Parenting Traditions Around The World

For anyone who’s grown up in western culture, parenting methods and traditions are pretty universal, with fairly negligible differences existing from country to country in Europe and North America. While all parents have little nuances regarding the way they raise their children, there are certain parenting traditions from around the world that may seem pretty alien to a lot of us. Here are a few fascinating parenting traditions from around the world…


Credit: Pixabay

In the Indonesian island of Bali, a long-standing cultural tradition means that parents will keep their babies from touching the ground until they’re three months old. Why three months came to be the specific period is unclear, but in Bali, it’s believed that a baby’s purity can be defiled through contact with the ground. When the baby reaches three months of age, the whole family gathers together for a ceremony where the baby is lowered to set foot on the ground for the first time. They may not be retaining memory, but they must feel a little like Neil Armstrong when the big day comes around!


India is an incredibly diverse country; a mesh of unique cultures stemming from peoples and religions from all over the world. In recent years, a westernized version of Mother’s Day complete with traditional Mother's Day Hampers has been celebrated on the second Sunday of May. However, a more traditional Hindu festival, Durga Purja, happens in October, dedicated to Durga, the ‘divine mother’ goddess. Celebrations vary from place to place, but all of them are marked by feasts and gatherings, and gifts exchanged between family members, particularly ones for mom!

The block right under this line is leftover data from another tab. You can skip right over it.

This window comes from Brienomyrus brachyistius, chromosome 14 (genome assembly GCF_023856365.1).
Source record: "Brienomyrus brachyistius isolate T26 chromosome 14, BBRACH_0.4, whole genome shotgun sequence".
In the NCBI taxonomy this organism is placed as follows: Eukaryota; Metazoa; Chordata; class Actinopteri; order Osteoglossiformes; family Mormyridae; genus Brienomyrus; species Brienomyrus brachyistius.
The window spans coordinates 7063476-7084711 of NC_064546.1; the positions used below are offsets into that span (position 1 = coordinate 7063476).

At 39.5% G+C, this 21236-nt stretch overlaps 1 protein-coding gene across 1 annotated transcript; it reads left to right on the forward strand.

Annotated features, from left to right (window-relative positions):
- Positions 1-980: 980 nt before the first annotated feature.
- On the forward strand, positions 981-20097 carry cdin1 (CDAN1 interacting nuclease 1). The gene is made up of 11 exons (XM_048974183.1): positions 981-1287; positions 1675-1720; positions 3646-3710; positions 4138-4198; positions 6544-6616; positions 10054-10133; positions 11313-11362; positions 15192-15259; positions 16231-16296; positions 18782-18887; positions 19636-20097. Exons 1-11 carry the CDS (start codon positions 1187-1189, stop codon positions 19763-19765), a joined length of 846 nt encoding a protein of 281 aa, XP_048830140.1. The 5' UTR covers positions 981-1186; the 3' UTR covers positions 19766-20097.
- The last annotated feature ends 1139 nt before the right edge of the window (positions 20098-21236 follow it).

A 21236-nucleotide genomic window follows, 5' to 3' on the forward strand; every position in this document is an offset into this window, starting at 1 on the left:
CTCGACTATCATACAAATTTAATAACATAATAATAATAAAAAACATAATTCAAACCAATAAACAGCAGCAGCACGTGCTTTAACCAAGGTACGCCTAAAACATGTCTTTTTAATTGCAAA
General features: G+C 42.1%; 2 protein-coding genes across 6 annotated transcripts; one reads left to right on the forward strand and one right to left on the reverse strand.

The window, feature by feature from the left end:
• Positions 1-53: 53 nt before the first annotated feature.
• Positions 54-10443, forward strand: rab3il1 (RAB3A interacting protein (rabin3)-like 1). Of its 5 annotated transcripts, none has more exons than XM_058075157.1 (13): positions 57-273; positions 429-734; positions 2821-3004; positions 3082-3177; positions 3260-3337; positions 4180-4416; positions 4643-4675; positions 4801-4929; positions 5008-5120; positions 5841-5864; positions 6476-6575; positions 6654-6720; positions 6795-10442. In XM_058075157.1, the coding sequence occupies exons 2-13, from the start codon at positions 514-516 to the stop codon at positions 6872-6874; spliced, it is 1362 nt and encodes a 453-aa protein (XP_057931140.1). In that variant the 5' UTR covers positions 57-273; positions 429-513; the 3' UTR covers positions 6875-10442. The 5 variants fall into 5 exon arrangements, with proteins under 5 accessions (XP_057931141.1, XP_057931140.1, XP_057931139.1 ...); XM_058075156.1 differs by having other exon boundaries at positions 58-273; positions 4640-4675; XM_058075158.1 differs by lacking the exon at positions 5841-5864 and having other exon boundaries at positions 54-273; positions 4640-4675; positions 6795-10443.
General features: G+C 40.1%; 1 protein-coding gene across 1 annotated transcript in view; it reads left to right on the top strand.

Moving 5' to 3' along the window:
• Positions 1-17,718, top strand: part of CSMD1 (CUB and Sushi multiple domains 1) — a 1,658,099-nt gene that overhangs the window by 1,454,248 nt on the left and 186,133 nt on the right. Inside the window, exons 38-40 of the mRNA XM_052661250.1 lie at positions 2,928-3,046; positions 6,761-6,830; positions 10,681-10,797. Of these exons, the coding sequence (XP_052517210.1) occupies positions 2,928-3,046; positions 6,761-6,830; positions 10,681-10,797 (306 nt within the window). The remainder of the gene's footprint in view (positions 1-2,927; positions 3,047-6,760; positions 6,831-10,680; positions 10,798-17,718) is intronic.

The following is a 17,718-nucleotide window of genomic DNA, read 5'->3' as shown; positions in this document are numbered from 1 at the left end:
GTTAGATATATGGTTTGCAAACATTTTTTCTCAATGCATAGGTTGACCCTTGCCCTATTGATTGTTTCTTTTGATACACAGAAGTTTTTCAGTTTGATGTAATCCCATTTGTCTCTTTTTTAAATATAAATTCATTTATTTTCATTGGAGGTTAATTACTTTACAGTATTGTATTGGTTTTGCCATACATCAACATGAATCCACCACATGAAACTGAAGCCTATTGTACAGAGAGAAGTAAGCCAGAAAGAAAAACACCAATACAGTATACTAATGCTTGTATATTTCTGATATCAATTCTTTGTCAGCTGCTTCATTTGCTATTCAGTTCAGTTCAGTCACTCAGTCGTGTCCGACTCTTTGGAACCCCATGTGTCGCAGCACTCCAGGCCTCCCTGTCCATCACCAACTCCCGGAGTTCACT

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It’s a long-running tradition in Ireland, particularly among Catholic families, for newlywed couples to save the top of their wedding cake for the christening of their first child. The cake is served to guests at the ceremony, and a pinch of the crumbs are sprinkled over the child’s forehead as a blessing of luck. Some couples even save some of their wedding champagne and sprinkle some of it on the baby’s head for an extra little bit of good luck.

The Eastern Cape

In the eastern cape of Africa, many indigenous peoples practice a ritual known as Sifudu on the third day of the child’s life. The name translates roughly as “passing a child through smoke”. A small fire is made using leaves from the Sifudu tree, creating a thin column of smoke which has a pungent, irritating smell. The mother then holds the baby upside down and passes its head briefly through the smoke. Though this may sound shockingly cruel and unhealthy to many westerners, the idea of the ritual is assuring that the baby will grow up to be brave and forthcoming for the rest of its life.


Credit: Max Pixel

Many Vietnamese families potty-train their babies using a whistle, and it’s common for them to get the job done by the time the child is nine months old. If western parents were able to do this, they’d save a small fortune by not needing almost a year’s worth of diapers!

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